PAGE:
Award Date


Degree Type


Degree Name

Doctor of Philosophy (PhD)


Computer Science

First Committee Member

Andreas Stefik

Second Committee Member

John Minor

Third Committee Member

Laxmi Gewali

Fourth Committee Member

Evangelos Yfantis

Fifth Committee Member

Kendall Hartley

Number of Pages



Computer science knowledge and skills have become foundational for success in virtually every professional field. As such, productivity in programming and computer science education is of paramount economic and strategic importance for innovation, employment and economic growth. Much of the research around productivity and computer science education has centered around improving notoriously difficult compiler error messages, with a noted surge in new studies in the last decade. In developing an original research plan for this area, this dissertation begins with an examination of the Case for New Instrumentation, draw- ing inspiration from automated data mining innovations and corporate marketing techniques in behavioral analytics as a model for understanding and prediction of human behavior. This paper then develops and explores techniques for automated measurement of programmer behavior based on token level lexical analysis of computer code. The techniques are applied in two empirical studies on parallel programming tasks with 88 and 91 student participants from the University of Nevada, Las Vegas as well as 108,110 programs from a database code repository. In the first study, through a re-analysis of previously captured data, the token accuracy mapping technique provided direct insight into the root cause for observed performance differences comparing thread-based vs. process-oriented parallel programming paradigms. In the second study com- paring two approaches to GPU programming at different levels of abstraction, we found that students who completed programming tasks in the CUDA paradigm (considered a lower level abstraction) performed at least equal to or better than students using the Thrust library (a higher level of abstraction) across four different abstraction tests. The code repository of programs with compiler errors was gathered from an online programming interface on curriculum pages available in the Quorum language ( for’s Hour of Code, Quorum’s Common Core-mapped curriculum, activities from Girls Who Code and curriculum for Skynet Junior Scholars for a National Science Foundation funded grant entitled Inno- vators Developing Accessible Tools for Astronomy (IDATA). A key contribution of this research project is the development of a novel approach to compiler error categorization and hint generation based on token patterns called the Token Signature Technique. Token Signature analysis occurs as a post-processing step after a compilation pass with an ANTLR LL* parser triggers and categorizes an error. In this project, we use this technique to i.) further categorize and measure the root causes of the most common compiler errors in the Quorum database and then ii.) serve as an analysis tool for the development of a rules engine for enhancing compiler errors and providing live hint suggestions to programmers. The observed error patterns both in the overall error code categories in the Quorum database and in the specific token signatures within each error code category show error concentration patterns similar to other compiler error studies of the Java and Python programming languages, suggesting a potentially high impact of automated error messages and hints based on this technique. The automated nature of token signature analysis also lends itself to future development with sophisticated data mining technologies in the areas of machine learning, search, artificial intelligence, databases and statistics.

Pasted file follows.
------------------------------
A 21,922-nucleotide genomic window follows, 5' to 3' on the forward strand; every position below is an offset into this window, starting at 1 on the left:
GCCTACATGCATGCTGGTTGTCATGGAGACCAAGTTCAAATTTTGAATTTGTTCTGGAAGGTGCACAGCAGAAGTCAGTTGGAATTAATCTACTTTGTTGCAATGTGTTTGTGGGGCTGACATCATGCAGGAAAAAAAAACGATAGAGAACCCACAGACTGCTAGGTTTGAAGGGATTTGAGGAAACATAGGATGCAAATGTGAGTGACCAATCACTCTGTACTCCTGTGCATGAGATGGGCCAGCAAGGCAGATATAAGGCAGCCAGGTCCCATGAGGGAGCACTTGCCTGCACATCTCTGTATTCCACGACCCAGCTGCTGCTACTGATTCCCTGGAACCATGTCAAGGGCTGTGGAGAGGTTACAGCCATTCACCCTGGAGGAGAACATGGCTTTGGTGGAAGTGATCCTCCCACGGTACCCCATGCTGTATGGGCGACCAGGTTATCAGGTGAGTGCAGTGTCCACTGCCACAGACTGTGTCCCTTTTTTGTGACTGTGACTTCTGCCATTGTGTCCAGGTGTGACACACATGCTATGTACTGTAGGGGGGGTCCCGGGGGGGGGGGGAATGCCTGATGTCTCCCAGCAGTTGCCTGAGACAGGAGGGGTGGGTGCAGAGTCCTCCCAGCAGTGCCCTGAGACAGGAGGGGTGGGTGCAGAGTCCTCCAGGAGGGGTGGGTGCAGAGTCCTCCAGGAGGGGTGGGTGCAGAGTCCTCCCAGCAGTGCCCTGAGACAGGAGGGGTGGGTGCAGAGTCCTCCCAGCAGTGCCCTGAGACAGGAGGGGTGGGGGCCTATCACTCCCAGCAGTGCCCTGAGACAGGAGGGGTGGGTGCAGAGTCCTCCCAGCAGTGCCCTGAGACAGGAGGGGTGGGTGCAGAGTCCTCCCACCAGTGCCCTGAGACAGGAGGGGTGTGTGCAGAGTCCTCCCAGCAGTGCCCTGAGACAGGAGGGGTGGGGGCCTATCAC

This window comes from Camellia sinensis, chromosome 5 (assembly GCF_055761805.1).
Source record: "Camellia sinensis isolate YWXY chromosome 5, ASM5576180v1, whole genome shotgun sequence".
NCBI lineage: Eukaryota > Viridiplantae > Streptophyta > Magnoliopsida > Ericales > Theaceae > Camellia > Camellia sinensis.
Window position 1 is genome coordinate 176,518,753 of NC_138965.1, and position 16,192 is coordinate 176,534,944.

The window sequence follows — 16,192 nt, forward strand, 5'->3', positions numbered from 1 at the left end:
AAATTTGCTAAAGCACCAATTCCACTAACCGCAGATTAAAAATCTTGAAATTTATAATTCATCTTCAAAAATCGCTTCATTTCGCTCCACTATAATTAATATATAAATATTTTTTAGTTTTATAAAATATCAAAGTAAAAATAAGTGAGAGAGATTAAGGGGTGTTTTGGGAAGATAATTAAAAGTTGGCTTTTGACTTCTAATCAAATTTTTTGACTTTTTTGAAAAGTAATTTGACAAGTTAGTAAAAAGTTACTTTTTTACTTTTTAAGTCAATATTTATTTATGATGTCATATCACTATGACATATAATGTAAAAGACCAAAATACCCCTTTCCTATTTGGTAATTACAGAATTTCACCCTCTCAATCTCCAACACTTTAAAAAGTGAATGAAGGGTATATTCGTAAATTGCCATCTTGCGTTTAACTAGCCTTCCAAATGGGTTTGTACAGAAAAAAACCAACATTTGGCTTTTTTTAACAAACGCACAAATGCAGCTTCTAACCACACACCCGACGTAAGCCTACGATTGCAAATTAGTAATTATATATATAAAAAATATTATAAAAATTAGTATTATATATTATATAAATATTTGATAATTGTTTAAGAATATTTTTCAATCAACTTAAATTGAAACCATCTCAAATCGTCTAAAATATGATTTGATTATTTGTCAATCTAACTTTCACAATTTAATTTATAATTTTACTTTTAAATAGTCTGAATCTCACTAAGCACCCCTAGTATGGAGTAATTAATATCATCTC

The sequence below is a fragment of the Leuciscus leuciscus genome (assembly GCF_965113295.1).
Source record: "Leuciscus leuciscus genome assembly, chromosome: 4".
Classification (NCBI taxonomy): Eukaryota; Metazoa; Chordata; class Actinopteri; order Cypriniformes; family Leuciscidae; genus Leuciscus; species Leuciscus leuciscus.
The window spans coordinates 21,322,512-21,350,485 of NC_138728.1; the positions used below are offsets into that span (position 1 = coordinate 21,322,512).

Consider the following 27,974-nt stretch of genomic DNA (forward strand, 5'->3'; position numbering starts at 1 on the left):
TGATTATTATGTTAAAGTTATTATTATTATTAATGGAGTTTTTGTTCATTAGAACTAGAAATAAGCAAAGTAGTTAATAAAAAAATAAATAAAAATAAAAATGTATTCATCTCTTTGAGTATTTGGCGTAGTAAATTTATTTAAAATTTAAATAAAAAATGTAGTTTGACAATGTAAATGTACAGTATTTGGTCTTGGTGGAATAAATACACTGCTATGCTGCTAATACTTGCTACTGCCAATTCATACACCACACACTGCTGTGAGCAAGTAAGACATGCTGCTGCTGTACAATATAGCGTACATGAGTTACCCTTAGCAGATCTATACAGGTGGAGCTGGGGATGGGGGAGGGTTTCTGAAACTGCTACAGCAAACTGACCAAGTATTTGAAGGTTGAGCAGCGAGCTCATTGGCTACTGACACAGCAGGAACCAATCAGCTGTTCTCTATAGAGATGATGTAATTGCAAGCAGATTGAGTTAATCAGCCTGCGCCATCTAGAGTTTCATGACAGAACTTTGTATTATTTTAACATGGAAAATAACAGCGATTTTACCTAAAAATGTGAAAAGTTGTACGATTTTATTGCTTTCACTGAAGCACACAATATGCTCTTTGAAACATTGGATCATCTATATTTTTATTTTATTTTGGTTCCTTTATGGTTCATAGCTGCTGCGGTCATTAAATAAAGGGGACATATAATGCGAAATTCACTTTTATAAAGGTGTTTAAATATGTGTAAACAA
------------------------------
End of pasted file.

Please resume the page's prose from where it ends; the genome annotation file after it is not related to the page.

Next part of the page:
Computer programming; Computing education; Concurrency; Empirical; Software engineering; Token Analysis


Computer Sciences

File Format


File Size

1.9 MB

Degree Grantor

University of Nevada, Las Vegas




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